It was a cold day in February 2016. A woman from a small town of Uttar Pradesh received her Ph.D. at the 63rd Annual Convocation of Aligarh Muslim University (AMU), Aligarh. She was the first from her clan to have taken admission to AMU in 2003. Her parents never attended college; her four brothers took up family businesses at a younger age. The woman in the discussion is me. I am Mahino Fatima, a Muslim girl from a backward caste who became a scientist against all odds.
Friends, relatives, and peers celebrated my becoming a scientist as a consequence of my hard work and perseverance. In my heart of hearts, I knew this day has not come only because of me; I was grateful for the privilege of education that I was born with.
Most importantly, I should not forget Fatima Sheikh. If not for her, I would never have become a scientist. Lakhs of women who are successful because of education would have remained illiterate but for Fatima Sheikh’s pioneering work.
How can I, a woman, forget that my foremothers were not allowed to learn how to write? How can I, a backward caste woman, forget that my forefathers were not allowed to receive an education? Today, when we look at our curriculum, we find that women scientists, economists, philosophers, and intellectuals are negligible in comparison to men. Famous philosopher, Jaques Derrida, once remarked that no woman was a philosopher. His observation was true, but he did not delve into the reason. How can a woman become a philosopher when men for centuries controlled the development of her intellectual capacities in the name of culture?
In our society, men would not let women learn the art of writing for the fear that if literate these women would communicate to ‘lovers’ through letters. Bibi Ashraf, a late 19th-century educationist, recalled how she was not allowed to learn reading and writing like male members of her family. She secretly learned to write. The secret came out when during the revolt of 1857; she had to write a letter to her father and uncle. Instead of receiving accolades, she was abhorred by men in her family. Her uncle was furious and made her take an oath that she would never write a letter to a man. Similar was the story of Rassundari Devi, who secretly learned writing by stealing books from her son. How do we expect women scientists in such a society? Still, a large section of our society would not let women study more than what is needed in the ‘marriage market’.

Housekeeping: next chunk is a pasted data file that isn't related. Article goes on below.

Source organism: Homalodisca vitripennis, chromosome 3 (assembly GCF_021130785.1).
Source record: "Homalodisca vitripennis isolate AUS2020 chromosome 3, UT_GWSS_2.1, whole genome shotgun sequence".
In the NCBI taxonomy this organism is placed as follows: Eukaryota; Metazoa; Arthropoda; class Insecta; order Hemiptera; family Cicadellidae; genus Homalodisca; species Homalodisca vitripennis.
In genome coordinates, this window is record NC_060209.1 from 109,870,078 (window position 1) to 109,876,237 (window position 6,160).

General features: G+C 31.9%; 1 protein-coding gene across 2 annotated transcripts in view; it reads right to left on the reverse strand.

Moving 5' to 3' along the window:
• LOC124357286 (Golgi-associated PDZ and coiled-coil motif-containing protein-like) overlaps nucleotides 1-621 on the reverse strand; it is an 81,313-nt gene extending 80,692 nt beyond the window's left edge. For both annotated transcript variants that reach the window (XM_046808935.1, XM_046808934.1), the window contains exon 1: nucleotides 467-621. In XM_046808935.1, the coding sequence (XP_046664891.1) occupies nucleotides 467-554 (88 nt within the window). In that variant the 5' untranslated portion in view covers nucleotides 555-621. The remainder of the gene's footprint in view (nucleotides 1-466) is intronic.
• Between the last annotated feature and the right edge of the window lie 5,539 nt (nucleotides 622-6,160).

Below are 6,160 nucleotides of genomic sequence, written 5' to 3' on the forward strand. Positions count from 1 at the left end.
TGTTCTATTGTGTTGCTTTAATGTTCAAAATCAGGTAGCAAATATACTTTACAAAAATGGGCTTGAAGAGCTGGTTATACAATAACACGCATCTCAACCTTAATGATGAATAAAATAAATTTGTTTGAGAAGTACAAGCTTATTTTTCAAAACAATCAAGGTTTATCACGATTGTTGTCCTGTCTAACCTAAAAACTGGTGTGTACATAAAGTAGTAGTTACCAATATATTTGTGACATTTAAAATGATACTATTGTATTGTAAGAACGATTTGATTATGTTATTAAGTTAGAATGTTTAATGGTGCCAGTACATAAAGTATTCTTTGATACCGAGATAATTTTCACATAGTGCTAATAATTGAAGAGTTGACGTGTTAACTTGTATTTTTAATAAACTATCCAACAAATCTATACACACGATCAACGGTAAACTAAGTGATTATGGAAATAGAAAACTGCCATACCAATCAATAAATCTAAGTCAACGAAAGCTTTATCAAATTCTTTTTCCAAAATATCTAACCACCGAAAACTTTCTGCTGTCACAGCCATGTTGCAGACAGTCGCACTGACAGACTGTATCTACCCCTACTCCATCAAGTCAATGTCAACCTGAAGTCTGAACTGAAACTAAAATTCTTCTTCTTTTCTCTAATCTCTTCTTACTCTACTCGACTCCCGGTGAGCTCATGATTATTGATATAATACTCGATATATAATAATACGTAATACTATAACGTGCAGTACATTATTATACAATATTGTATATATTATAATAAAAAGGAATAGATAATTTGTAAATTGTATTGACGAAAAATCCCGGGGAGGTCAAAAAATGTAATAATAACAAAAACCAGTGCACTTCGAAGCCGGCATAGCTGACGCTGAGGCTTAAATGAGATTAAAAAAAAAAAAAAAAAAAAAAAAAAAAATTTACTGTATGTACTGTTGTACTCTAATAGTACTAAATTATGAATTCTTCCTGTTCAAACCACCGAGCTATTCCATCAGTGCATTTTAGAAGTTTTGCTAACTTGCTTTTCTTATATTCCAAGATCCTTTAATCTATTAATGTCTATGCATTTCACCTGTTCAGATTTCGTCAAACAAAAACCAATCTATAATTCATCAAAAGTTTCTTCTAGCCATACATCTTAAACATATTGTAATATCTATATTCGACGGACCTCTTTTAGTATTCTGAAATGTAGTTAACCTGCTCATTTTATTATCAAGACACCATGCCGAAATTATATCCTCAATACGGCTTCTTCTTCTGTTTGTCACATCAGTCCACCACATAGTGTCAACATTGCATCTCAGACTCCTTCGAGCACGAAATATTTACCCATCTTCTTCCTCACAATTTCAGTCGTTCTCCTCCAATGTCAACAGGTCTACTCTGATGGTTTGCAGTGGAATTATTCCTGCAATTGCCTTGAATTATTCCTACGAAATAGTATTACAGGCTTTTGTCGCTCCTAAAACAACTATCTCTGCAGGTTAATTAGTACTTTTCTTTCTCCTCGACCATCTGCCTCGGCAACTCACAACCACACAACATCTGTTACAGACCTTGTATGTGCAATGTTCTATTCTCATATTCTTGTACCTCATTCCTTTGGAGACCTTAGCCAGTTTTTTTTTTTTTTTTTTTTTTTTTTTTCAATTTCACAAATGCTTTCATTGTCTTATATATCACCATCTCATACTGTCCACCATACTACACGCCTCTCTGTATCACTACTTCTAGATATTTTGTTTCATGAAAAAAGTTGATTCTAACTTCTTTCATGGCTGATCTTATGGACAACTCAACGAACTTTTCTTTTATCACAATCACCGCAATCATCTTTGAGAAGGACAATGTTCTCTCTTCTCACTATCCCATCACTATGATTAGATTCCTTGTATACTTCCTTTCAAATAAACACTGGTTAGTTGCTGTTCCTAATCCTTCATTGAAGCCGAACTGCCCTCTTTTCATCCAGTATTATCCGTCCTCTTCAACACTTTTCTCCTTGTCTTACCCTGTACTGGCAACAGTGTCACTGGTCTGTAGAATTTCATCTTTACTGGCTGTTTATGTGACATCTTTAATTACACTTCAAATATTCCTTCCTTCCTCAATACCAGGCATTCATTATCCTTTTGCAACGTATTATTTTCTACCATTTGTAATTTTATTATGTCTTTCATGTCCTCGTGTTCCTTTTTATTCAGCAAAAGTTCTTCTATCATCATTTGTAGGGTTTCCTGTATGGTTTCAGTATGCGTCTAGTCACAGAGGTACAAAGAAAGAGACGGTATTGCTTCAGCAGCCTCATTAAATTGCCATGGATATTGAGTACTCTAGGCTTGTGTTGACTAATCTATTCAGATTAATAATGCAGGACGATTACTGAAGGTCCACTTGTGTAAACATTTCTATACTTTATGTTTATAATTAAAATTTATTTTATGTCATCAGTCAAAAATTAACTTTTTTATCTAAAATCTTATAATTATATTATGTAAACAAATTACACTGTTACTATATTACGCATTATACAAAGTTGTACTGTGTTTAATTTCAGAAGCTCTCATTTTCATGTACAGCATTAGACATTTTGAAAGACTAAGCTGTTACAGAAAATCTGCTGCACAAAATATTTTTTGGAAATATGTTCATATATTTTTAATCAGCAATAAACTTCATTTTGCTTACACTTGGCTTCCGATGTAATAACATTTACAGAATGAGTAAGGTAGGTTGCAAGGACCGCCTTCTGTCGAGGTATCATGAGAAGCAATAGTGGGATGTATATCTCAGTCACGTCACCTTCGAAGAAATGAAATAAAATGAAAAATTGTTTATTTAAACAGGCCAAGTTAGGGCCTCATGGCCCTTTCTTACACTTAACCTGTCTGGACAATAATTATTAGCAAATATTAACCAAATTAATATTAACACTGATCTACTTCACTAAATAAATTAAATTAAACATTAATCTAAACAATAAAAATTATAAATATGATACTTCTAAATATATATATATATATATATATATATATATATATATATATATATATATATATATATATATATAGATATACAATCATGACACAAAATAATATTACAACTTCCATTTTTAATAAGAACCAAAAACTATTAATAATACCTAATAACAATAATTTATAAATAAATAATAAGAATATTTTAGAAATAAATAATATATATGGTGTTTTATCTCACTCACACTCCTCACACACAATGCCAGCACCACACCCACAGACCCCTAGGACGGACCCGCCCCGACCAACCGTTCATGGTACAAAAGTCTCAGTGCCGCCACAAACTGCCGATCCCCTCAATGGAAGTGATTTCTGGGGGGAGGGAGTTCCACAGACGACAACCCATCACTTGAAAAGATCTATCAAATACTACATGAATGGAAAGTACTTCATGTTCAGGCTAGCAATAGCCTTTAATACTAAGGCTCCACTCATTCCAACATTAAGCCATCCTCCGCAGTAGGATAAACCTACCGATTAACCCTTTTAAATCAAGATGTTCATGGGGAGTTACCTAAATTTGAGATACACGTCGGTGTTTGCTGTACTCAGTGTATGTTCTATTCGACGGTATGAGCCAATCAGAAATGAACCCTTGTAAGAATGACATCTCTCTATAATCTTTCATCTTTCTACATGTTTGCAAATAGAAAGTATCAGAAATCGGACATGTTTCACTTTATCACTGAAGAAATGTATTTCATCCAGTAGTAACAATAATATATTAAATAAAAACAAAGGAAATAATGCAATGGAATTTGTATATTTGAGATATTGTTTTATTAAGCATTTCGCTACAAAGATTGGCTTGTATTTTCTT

In this society, Fatima Sheikh, along with Savitribai Phule, started a school for girls in 1848. Yes, 1848. 26 years before Sheikh Abdullah, who later founded a women’s college at Aligarh, and 32 years before Begum Rukaiya Sakhawat, doyen of women education, were born, Fatima had started a girls’ school and taught herself. Today, that small classroom of 9 girls has prepared lakhs of educated women.
Today women are asking for gender parity in opportunities and pay scales. Thanks to Fatima, women today are educated to understand their worth and assert their rights.
Fatima was a pioneer; she was followed by Begum Rukaiya, Begum Wahid, Muhammadi Begum. A revolution starts with an idea. Fatima’s was the idea that put women of India in general and Muslim women in particular, on the march to empowerment through education.
Today, I thank Fatima for making me a scientist. Nobody knows how many bright women before 1848 had been deprived of education and were not allowed to dream of becoming a scientist. But, we surely know that after 1848, women have slowly entered different fields through education and are today competing with men to have their rightful place in the books, laboratories, and society.
(Author is a neurobiologist with her major research on depression and Alzheimer’s)